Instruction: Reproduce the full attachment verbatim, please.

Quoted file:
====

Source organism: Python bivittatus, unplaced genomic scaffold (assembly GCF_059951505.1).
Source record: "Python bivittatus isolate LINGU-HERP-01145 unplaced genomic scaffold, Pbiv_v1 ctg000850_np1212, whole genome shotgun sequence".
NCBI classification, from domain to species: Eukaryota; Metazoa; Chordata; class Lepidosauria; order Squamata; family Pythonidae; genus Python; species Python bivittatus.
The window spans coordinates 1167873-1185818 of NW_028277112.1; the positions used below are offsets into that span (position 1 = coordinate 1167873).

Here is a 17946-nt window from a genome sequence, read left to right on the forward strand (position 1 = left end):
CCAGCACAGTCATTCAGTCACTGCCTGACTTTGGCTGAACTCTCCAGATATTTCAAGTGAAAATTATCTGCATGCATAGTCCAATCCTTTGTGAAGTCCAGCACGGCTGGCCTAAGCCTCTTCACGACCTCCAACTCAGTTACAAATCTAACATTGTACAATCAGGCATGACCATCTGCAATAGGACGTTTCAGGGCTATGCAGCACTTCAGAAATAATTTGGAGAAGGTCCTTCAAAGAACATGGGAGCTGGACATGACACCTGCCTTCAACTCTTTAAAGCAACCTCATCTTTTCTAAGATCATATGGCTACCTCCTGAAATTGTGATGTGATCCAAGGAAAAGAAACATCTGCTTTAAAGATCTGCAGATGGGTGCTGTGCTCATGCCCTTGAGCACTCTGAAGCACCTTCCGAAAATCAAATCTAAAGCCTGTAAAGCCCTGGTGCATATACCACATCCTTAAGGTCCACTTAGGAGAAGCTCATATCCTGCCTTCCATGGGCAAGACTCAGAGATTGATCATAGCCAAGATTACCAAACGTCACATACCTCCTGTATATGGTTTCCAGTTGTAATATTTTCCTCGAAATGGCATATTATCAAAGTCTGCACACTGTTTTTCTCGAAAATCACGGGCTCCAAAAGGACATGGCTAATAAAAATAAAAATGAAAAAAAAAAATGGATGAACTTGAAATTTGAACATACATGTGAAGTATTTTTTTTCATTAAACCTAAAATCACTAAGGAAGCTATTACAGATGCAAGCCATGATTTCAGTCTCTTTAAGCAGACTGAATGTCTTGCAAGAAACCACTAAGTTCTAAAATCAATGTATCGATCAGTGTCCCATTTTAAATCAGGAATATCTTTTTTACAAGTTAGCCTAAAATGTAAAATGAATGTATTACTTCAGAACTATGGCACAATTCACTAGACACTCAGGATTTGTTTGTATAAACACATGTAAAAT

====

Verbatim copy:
Source organism: Python bivittatus, unplaced genomic scaffold (assembly GCF_059951505.1).
Source record: "Python bivittatus isolate LINGU-HERP-01145 unplaced genomic scaffold, Pbiv_v1 ctg000850_np1212, whole genome shotgun sequence".
NCBI classification, from domain to species: Eukaryota; Metazoa; Chordata; class Lepidosauria; order Squamata; family Pythonidae; genus Python; species Python bivittatus.
The window spans coordinates 1167873-1185818 of NW_028277112.1; the positions used below are offsets into that span (position 1 = coordinate 1167873).

Here is a 17946-nt window from a genome sequence, read left to right on the forward strand (position 1 = left end):
CCAGCACAGTCATTCAGTCACTGCCTGACTTTGGCTGAACTCTCCAGATATTTCAAGTGAAAATTATCTGCATGCATAGTCCAATCCTTTGTGAAGTCCAGCACGGCTGGCCTAAGCCTCTTCACGACCTCCAACTCAGTTACAAATCTAACATTGTACAATCAGGCATGACCATCTGCAATAGGACGTTTCAGGGCTATGCAGCACTTCAGAAATAATTTGGAGAAGGTCCTTCAAAGAACATGGGAGCTGGACATGACACCTGCCTTCAACTCTTTAAAGCAACCTCATCTTTTCTAAGATCATATGGCTACCTCCTGAAATTGTGATGTGATCCAAGGAAAAGAAACATCTGCTTTAAAGATCTGCAGATGGGTGCTGTGCTCATGCCCTTGAGCACTCTGAAGCACCTTCCGAAAATCAAATCTAAAGCCTGTAAAGCCCTGGTGCATATACCACATCCTTAAGGTCCACTTAGGAGAAGCTCATATCCTGCCTTCCATGGGCAAGACTCAGAGATTGATCATAGCCAAGATTACCAAACGTCACATACCTCCTGTATATGGTTTCCAGTTGTAATATTTTCCTCGAAATGGCATATTATCAAAGTCTGCACACTGTTTTTCTCGAAAATCACGGGCTCCAAAAGGACATGGCTAATAAAAATAAAAATGAAAAAAAAAAATGGATGAACTTGAAATTTGAACATACATGTGAAGTATTTTTTTTCATTAAACCTAAAATCACTAAGGAAGCTATTACAGATGCAAGCCATGATTTCAGTCTCTTTAAGCAGACTGAATGTCTTGCAAGAAACCACTAAGTTCTAAAATCAATGTATCGATCAGTGTCCCATTTTAAATCAGGAATATCTTTTTTACAAGTTAGCCTAAAATGTAAAATGAATGTATTACTTCAGAACTATGGCACAATTCACTAGACACTCAGGATTTGTTTGTATAAACACATGTAAAAT